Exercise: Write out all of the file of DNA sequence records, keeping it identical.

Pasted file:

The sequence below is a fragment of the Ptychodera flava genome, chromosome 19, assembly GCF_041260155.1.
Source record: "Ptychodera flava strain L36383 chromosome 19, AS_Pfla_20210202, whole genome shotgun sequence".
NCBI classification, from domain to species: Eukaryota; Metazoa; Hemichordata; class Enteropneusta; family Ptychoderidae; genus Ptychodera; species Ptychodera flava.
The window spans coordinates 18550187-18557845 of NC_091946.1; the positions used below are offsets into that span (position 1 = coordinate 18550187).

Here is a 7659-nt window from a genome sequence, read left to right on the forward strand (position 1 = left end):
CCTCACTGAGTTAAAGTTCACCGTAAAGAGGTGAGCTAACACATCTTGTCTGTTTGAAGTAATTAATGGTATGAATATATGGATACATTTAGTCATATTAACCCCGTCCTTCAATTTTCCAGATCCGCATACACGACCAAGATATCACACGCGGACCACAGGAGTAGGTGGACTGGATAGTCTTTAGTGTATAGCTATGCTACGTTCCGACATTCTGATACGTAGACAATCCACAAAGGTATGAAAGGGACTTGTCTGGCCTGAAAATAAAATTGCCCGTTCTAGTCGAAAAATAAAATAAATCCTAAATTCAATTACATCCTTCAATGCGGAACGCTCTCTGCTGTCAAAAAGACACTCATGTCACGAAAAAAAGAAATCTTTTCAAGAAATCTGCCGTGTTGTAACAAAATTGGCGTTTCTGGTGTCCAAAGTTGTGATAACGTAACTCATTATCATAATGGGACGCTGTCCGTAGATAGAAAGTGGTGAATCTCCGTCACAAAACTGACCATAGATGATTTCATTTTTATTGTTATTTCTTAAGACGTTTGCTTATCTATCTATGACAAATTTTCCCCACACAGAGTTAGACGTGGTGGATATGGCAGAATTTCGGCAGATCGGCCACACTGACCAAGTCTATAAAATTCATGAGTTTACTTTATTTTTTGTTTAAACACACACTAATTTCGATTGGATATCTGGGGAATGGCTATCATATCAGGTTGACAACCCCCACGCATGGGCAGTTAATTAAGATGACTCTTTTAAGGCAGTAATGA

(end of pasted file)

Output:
The sequence below is a fragment of the Ptychodera flava genome, chromosome 19, assembly GCF_041260155.1.
Source record: "Ptychodera flava strain L36383 chromosome 19, AS_Pfla_20210202, whole genome shotgun sequence".
NCBI classification, from domain to species: Eukaryota; Metazoa; Hemichordata; class Enteropneusta; family Ptychoderidae; genus Ptychodera; species Ptychodera flava.
The window spans coordinates 18550187-18557845 of NC_091946.1; the positions used below are offsets into that span (position 1 = coordinate 18550187).

Here is a 7659-nt window from a genome sequence, read left to right on the forward strand (position 1 = left end):
CCTCACTGAGTTAAAGTTCACCGTAAAGAGGTGAGCTAACACATCTTGTCTGTTTGAAGTAATTAATGGTATGAATATATGGATACATTTAGTCATATTAACCCCGTCCTTCAATTTTCCAGATCCGCATACACGACCAAGATATCACACGCGGACCACAGGAGTAGGTGGACTGGATAGTCTTTAGTGTATAGCTATGCTACGTTCCGACATTCTGATACGTAGACAATCCACAAAGGTATGAAAGGGACTTGTCTGGCCTGAAAATAAAATTGCCCGTTCTAGTCGAAAAATAAAATAAATCCTAAATTCAATTACATCCTTCAATGCGGAACGCTCTCTGCTGTCAAAAAGACACTCATGTCACGAAAAAAAGAAATCTTTTCAAGAAATCTGCCGTGTTGTAACAAAATTGGCGTTTCTGGTGTCCAAAGTTGTGATAACGTAACTCATTATCATAATGGGACGCTGTCCGTAGATAGAAAGTGGTGAATCTCCGTCACAAAACTGACCATAGATGATTTCATTTTTATTGTTATTTCTTAAGACGTTTGCTTATCTATCTATGACAAATTTTCCCCACACAGAGTTAGACGTGGTGGATATGGCAGAATTTCGGCAGATCGGCCACACTGACCAAGTCTATAAAATTCATGAGTTTACTTTATTTTTTGTTTAAACACACACTAATTTCGATTGGATATCTGGGGAATGGCTATCATATCAGGTTGACAACCCCCACGCATGGGCAGTTAATTAAGATGACTCTTTTAAGGCAGTAATGA